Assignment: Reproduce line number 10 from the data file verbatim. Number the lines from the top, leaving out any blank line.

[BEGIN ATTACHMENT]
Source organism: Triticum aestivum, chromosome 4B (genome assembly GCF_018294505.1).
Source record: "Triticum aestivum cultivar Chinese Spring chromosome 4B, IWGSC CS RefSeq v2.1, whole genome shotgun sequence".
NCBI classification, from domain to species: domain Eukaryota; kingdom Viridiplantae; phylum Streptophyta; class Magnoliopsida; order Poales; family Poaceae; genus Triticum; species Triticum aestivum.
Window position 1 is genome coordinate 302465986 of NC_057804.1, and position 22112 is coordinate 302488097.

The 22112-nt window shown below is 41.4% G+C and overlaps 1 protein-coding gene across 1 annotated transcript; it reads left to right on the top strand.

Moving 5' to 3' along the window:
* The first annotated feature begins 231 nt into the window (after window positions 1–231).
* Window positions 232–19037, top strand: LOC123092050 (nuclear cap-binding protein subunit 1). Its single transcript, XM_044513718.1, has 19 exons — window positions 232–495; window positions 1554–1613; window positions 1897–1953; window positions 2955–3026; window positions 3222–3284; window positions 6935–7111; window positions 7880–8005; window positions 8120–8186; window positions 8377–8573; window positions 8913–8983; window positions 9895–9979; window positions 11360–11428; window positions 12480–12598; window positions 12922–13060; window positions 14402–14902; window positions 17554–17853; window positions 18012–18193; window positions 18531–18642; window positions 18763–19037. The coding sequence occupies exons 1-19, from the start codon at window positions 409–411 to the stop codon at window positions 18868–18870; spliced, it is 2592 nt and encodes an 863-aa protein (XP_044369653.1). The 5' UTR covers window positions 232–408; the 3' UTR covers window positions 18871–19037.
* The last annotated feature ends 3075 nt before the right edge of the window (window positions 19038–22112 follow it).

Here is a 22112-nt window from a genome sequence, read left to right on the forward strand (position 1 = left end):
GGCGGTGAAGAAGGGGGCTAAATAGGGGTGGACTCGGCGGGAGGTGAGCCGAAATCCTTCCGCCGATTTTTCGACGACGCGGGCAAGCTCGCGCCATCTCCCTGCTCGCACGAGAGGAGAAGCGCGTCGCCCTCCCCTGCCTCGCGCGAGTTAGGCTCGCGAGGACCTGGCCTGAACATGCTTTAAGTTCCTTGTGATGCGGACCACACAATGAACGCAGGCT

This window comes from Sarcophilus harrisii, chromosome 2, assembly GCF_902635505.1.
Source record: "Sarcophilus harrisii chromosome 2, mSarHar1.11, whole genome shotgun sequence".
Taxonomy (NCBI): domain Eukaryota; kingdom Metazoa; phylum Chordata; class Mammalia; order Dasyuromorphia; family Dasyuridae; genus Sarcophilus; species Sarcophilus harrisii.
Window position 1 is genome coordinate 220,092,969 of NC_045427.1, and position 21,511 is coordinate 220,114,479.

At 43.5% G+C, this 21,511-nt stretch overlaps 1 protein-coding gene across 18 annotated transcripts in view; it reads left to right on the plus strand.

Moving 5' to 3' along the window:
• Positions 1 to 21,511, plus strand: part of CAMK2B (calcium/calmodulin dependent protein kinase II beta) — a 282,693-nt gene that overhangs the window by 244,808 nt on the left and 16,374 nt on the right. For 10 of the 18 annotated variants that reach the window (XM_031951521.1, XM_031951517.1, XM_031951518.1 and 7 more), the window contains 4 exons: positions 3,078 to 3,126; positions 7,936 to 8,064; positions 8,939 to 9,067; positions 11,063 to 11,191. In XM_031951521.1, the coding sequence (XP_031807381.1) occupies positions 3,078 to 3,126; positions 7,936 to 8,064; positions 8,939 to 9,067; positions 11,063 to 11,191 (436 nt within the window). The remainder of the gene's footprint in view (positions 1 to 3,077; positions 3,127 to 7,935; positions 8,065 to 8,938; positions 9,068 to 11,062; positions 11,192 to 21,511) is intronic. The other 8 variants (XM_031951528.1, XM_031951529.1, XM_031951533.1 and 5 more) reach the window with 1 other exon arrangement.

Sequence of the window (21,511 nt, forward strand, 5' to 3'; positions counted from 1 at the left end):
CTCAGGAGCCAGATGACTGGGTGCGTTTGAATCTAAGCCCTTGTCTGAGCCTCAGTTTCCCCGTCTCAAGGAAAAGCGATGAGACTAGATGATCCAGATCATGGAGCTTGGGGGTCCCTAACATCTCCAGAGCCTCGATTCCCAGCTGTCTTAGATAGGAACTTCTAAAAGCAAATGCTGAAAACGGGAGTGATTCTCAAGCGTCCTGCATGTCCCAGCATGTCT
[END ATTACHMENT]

Here is a 22112-nt window from a genome sequence, read left to right on the forward strand (position 1 = left end):